Insurers are pushing for rules that will require hospitals to prioritise dispensing generic drugs over branded medicines to patients as a strategy to tame the rising cost of medical cover.
The Association of Kenya Insurers (AKI), an industry lobby, is calling for a legal framework, which will ensure doctors do not prescribe the brand name, but only write down the chemical make-up of the drug.
AKI chairman Patrick Tumbo reckons that drugs make up about half or an average of 45 per cent of patients’ hospital bills, and the ratio is even higher in health facilities that dispense branded medicines.
“When the cost of healthcare goes up, we’re also forced to raise premiums. Generic drugs can be up to 80 per cent cheaper than branded drugs,” Mr Tumbo said in an interview with the Smart Company.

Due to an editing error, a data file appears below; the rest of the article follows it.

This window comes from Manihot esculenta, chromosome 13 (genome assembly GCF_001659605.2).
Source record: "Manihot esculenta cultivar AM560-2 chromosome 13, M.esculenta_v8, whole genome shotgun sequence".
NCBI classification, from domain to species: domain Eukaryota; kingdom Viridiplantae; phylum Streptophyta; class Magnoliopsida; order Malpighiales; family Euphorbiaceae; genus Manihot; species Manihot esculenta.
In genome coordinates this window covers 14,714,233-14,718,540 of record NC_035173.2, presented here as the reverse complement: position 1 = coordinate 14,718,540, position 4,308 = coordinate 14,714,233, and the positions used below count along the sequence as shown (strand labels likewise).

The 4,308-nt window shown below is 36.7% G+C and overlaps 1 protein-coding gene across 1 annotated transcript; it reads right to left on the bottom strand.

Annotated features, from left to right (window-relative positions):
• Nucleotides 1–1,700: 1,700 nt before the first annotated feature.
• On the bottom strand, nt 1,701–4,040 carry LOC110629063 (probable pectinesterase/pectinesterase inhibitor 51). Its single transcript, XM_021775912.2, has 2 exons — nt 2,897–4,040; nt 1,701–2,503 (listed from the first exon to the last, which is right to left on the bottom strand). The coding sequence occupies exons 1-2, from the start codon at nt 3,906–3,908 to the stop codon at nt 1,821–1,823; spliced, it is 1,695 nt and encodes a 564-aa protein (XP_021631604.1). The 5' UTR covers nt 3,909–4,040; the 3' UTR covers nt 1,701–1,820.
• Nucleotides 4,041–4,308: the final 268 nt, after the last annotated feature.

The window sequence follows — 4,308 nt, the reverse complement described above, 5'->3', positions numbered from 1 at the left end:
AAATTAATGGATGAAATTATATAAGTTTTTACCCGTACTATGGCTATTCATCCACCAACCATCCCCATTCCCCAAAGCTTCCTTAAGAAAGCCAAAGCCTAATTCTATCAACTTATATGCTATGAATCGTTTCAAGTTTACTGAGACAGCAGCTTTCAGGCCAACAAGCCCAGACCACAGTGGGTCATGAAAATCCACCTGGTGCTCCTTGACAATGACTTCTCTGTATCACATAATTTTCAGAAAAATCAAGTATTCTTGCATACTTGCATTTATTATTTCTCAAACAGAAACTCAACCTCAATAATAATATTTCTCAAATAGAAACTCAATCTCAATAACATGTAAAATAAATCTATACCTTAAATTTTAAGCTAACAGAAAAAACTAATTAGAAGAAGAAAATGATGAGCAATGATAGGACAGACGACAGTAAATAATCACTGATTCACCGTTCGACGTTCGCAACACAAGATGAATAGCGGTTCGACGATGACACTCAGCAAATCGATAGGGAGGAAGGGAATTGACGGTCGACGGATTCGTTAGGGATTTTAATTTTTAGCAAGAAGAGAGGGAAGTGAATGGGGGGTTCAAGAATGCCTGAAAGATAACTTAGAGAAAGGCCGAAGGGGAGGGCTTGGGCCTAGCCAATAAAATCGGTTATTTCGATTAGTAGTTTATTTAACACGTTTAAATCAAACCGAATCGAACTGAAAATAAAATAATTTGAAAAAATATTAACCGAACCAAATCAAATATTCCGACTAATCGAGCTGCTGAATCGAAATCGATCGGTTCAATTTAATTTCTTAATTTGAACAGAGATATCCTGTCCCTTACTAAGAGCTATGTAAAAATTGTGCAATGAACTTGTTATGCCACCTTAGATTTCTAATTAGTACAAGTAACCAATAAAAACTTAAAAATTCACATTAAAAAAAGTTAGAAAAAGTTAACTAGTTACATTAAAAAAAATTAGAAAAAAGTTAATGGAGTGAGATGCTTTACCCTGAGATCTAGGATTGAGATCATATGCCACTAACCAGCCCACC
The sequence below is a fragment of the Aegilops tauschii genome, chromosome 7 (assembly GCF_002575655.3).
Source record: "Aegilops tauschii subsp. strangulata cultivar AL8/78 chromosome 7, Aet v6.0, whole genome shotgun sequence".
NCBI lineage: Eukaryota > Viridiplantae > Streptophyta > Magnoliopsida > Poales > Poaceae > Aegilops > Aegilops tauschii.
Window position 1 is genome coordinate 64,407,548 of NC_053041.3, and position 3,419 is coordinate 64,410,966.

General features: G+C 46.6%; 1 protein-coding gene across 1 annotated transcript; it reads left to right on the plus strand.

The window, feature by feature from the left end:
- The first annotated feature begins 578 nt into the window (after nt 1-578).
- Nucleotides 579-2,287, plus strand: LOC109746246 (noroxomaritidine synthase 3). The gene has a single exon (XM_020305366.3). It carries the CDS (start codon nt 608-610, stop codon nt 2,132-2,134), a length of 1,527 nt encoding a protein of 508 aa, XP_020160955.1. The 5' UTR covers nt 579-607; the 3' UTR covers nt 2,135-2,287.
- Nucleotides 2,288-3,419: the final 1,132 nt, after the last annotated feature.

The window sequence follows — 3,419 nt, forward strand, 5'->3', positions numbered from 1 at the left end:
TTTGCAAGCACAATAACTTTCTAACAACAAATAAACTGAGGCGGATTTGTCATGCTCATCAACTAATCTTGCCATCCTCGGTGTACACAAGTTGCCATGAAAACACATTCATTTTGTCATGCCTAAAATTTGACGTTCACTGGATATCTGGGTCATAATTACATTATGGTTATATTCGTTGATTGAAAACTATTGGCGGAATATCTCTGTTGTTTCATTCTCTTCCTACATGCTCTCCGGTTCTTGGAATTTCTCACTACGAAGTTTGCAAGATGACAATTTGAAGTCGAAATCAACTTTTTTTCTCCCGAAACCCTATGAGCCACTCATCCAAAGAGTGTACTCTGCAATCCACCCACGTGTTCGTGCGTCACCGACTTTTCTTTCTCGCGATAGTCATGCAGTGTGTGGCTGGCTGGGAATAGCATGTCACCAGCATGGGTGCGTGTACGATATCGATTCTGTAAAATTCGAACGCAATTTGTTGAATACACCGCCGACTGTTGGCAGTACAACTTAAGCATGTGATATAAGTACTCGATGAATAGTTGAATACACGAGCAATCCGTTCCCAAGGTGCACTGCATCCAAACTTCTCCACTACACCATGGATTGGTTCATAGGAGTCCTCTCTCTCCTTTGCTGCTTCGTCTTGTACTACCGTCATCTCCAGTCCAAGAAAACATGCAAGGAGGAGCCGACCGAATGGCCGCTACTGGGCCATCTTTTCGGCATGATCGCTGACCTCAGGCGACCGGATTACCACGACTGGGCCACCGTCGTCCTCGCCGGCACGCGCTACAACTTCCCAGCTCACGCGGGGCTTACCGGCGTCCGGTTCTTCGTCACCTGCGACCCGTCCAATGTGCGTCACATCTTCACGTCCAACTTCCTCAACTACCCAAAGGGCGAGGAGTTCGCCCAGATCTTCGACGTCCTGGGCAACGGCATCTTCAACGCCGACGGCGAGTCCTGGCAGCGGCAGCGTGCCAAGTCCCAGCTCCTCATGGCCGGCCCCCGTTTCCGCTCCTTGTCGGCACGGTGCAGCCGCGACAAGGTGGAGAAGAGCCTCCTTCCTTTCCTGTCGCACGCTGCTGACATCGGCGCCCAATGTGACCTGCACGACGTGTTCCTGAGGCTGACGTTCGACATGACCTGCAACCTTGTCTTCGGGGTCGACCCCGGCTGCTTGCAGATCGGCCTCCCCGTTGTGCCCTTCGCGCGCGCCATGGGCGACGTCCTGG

AKI wants Kenya to follow in the footsteps of India where Prime Minister Narendra Modi in April announced a new health policy, which compels doctors to prescribe generic medicines and only resort to branded ones in unique cases where there are no cheaper alternatives.
New drugs are normally developed under patent protection, but once that expires, other pharmaceutical firms are allowed to develop them in all chemical characteristics thus their cheapness.
Half of Kenya’s 20 insurance firms, which offer medical cover reported underwriting losses in this category in the period to December 2016, according to official data.
Full story in the Smart Company.